Oceana calls on HELCOM countries to halt degradation of the Baltic Sea ecosystems

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Pollution reduction measures are but one of many critical steps needed to restore good ecological status to the Baltic Sea.


March 10, 2011
Madrid
Contact:
Marta Madina ( mmadina@oceana.org )




Destructive fishing practices and poorly managed Marine Protected Areas continue to threaten the richness and resilience of the sea.

Oceana, the international marine conservation organization, is deeply concerned that after more than three years the implementation of the HELCOM Baltic Sea Action Plan to restore the good ecological status of the Baltic marine environment lacks progress in key areas. While it is most certain that countries urgently need to apply the pollution reduction measures specified in the HELCOM Baltic Sea Action Plan, one cannot ignore that destructive fishing practices and poorly managed marine protected areas continue to threaten the richness and resilience of the sea. Overall, the outcome of the 32nd Annual HELCOM Meeting in Helsinki on March 9-10, was discouraging.

Fishing is only seldom regulated inside protected areas and the extent of the use of bottom trawls is largely unknown yet this type of fisheries causes physical destruction of marine habitats. In addition, most of the commercially fished species remain largely unmanaged.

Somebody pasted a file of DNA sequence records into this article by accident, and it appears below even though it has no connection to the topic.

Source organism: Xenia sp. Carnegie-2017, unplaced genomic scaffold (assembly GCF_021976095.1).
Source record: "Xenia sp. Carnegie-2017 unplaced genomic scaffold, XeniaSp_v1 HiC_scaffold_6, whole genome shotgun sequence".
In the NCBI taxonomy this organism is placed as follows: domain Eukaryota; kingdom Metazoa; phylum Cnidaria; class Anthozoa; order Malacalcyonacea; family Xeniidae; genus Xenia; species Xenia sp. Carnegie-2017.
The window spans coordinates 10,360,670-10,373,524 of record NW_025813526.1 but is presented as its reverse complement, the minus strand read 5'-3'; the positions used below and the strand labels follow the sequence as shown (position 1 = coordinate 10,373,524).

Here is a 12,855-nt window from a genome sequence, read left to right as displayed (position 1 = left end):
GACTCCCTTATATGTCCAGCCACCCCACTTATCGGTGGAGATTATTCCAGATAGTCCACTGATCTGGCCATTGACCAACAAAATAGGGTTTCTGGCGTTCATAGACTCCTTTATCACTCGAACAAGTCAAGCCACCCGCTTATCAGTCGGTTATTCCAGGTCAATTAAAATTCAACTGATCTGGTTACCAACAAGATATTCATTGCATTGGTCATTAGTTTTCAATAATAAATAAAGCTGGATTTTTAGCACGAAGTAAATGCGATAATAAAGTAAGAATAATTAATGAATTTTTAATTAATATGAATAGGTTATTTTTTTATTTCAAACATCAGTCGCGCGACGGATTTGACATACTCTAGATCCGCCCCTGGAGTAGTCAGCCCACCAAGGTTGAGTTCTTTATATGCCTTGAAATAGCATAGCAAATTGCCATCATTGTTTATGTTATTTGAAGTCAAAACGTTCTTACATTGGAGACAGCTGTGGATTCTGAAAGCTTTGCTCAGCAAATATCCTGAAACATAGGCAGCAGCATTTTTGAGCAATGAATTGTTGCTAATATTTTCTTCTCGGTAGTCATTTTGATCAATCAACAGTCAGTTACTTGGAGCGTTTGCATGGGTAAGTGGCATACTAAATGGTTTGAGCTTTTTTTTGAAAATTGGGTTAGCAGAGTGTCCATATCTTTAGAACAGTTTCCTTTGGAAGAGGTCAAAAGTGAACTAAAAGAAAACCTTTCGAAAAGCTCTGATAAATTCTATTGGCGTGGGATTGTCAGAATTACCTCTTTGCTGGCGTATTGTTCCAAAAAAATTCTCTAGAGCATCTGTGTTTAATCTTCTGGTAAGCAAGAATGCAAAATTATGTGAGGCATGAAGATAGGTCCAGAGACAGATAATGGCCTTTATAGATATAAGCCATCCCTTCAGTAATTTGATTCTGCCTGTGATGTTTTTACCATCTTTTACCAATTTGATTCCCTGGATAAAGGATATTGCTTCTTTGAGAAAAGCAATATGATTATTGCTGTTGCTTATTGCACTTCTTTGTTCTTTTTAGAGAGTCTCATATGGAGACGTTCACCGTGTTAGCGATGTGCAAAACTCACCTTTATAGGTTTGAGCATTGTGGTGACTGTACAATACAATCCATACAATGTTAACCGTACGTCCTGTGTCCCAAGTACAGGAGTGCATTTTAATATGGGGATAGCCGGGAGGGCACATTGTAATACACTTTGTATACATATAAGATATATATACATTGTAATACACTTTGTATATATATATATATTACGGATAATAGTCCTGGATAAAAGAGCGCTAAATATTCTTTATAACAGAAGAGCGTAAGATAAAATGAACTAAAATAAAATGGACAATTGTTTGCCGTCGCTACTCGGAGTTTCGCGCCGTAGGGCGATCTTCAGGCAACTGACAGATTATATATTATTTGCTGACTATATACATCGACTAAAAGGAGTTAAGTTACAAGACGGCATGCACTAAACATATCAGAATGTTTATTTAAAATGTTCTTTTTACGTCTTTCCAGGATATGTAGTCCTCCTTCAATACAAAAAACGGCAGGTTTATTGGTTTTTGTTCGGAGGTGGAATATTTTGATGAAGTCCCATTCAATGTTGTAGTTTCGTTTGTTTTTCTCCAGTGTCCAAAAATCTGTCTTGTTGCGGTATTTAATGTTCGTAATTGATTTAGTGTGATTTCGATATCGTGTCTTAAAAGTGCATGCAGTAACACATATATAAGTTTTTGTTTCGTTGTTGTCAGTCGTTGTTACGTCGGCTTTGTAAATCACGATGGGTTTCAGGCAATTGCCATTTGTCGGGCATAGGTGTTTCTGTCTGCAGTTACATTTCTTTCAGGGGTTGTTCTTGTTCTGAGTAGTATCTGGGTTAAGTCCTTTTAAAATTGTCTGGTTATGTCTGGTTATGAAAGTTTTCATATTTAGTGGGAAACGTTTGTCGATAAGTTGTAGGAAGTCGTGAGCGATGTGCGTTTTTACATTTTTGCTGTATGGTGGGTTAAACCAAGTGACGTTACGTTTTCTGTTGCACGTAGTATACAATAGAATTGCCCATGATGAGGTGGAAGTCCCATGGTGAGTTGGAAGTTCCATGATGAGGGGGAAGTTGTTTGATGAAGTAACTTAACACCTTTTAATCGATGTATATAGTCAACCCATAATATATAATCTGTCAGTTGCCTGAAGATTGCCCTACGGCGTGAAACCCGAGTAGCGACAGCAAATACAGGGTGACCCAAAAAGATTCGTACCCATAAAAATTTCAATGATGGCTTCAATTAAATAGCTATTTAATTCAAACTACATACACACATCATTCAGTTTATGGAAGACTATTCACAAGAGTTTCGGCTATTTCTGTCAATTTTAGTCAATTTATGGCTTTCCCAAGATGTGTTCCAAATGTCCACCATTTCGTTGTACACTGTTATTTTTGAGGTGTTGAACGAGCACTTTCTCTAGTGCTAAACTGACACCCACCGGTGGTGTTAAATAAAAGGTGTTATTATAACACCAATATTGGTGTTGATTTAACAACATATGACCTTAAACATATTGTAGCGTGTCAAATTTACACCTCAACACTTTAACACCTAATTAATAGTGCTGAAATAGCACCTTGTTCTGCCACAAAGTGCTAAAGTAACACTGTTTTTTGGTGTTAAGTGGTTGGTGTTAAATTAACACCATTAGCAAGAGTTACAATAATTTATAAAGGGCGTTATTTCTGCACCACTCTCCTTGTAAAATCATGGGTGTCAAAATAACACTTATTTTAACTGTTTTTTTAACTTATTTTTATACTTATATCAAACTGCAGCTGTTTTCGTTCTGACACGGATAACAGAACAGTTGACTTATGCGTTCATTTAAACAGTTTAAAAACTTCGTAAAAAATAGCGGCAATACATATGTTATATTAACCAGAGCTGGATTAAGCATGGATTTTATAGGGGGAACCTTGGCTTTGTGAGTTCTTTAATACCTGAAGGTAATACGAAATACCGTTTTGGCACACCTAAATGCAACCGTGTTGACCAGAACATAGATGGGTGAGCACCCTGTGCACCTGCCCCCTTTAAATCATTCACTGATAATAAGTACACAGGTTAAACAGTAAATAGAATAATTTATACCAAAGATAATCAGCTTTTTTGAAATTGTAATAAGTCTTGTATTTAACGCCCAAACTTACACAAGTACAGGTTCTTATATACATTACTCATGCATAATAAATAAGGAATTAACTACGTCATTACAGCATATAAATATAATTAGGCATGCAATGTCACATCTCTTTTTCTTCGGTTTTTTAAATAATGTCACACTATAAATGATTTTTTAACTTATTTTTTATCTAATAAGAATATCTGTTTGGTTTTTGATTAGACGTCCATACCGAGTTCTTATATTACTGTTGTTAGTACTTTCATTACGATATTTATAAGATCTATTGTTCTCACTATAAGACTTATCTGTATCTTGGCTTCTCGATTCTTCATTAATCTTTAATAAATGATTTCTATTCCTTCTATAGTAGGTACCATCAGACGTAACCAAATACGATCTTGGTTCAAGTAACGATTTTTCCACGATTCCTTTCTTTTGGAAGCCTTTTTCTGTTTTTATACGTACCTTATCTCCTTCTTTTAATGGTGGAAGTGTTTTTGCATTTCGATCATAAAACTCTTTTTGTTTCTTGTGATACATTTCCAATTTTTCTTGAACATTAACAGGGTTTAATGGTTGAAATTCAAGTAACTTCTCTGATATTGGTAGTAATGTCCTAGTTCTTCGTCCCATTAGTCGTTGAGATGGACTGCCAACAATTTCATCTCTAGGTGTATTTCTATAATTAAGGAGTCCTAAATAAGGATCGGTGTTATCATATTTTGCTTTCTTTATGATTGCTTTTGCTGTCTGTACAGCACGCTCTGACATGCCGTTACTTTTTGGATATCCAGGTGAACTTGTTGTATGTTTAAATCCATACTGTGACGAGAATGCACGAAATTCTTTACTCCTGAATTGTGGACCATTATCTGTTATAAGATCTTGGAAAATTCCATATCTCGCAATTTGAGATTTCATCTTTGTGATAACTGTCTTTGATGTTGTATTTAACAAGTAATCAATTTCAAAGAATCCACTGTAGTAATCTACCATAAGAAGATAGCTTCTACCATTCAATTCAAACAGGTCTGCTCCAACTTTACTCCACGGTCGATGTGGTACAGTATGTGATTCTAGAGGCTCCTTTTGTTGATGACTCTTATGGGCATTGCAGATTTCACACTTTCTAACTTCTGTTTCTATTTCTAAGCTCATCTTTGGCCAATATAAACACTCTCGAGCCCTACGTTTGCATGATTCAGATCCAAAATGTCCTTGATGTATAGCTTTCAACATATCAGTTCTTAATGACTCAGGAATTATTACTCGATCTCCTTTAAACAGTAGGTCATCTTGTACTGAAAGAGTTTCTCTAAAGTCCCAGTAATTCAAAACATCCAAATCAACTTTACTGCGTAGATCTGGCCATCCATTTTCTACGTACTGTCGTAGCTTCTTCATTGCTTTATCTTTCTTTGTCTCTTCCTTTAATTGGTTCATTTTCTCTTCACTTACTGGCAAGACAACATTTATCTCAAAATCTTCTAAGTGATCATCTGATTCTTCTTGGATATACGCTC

Politicians must finally acknowledge that focusing only on short term economic interests is jeopardizing the rights of millions of consumers to a healthy marine environment and sustainably caught, unpoisoned fish,” says Oceana’s Baltic Sea project manager Anne Schroeer.

The vulnerable ecosystems of the Baltic Sea are severely damaged and the world’s largest brackish water body is one of the most polluted seas of the world – but, according to EU law, measures to achieve a good environmental status of the Baltic Sea must be implemented now.

In 2010, HELCOM ministers agreed to add off-shore areas to the network of marine protected areas in the Baltic and apply ecosystem based management to fisheries. Overall countries agreed to transform the Baltic Sea into a model of good management.

The newly established Oceana Baltic Sea office in Copenhagen will support these initiatives and is working to halt damaging fishing practices and improve the network of marine protected areas in the Baltic Sea. The international marine conservation organisation declares that their goal is to contribute to achieving a healthy sea that benefits coastal communities, consumers and marine species and habitats at risk.

“The experts in our new Baltic office combine a deep knowledge of the Baltic Sea ecosystems with Oceana’s experience in developing and implementing tailored campaigns to protect the world’s oceans,” added Xavier Pastor, Executive Director of Oceana in Europe. “As our colleagues do in the Mediterranean, the South Atlantic, North and South America, they will engage governments, politicians, institutions and consumers to work towards restoring the Baltic Sea.” 

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